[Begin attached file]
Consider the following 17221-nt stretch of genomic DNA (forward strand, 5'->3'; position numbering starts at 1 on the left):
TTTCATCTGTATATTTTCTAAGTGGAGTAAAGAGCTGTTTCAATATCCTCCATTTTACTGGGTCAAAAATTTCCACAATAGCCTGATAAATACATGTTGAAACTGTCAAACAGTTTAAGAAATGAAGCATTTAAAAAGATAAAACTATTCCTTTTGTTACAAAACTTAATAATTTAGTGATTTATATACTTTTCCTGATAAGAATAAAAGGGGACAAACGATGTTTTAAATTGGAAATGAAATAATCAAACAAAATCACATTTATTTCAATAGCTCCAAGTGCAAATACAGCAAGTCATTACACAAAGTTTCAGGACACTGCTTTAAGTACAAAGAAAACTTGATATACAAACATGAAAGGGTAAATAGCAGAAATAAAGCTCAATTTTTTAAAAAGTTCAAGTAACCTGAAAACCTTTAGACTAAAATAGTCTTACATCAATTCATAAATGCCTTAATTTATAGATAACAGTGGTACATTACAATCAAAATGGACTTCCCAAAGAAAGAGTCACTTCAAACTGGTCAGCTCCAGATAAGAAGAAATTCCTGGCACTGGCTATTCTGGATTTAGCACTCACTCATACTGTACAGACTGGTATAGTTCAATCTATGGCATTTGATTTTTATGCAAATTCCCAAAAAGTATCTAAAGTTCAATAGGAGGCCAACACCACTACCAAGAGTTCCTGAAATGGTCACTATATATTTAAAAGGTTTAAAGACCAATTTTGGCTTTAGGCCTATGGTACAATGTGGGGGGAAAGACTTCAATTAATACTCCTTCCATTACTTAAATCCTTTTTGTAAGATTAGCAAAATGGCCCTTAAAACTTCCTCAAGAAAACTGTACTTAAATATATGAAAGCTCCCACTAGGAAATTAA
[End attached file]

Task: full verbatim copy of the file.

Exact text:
Consider the following 17221-nt stretch of genomic DNA (forward strand, 5'->3'; position numbering starts at 1 on the left):
TTTCATCTGTATATTTTCTAAGTGGAGTAAAGAGCTGTTTCAATATCCTCCATTTTACTGGGTCAAAAATTTCCACAATAGCCTGATAAATACATGTTGAAACTGTCAAACAGTTTAAGAAATGAAGCATTTAAAAAGATAAAACTATTCCTTTTGTTACAAAACTTAATAATTTAGTGATTTATATACTTTTCCTGATAAGAATAAAAGGGGACAAACGATGTTTTAAATTGGAAATGAAATAATCAAACAAAATCACATTTATTTCAATAGCTCCAAGTGCAAATACAGCAAGTCATTACACAAAGTTTCAGGACACTGCTTTAAGTACAAAGAAAACTTGATATACAAACATGAAAGGGTAAATAGCAGAAATAAAGCTCAATTTTTTAAAAAGTTCAAGTAACCTGAAAACCTTTAGACTAAAATAGTCTTACATCAATTCATAAATGCCTTAATTTATAGATAACAGTGGTACATTACAATCAAAATGGACTTCCCAAAGAAAGAGTCACTTCAAACTGGTCAGCTCCAGATAAGAAGAAATTCCTGGCACTGGCTATTCTGGATTTAGCACTCACTCATACTGTACAGACTGGTATAGTTCAATCTATGGCATTTGATTTTTATGCAAATTCCCAAAAAGTATCTAAAGTTCAATAGGAGGCCAACACCACTACCAAGAGTTCCTGAAATGGTCACTATATATTTAAAAGGTTTAAAGACCAATTTTGGCTTTAGGCCTATGGTACAATGTGGGGGGAAAGACTTCAATTAATACTCCTTCCATTACTTAAATCCTTTTTGTAAGATTAGCAAAATGGCCCTTAAAACTTCCTCAAGAAAACTGTACTTAAATATATGAAAGCTCCCACTAGGAAATTAA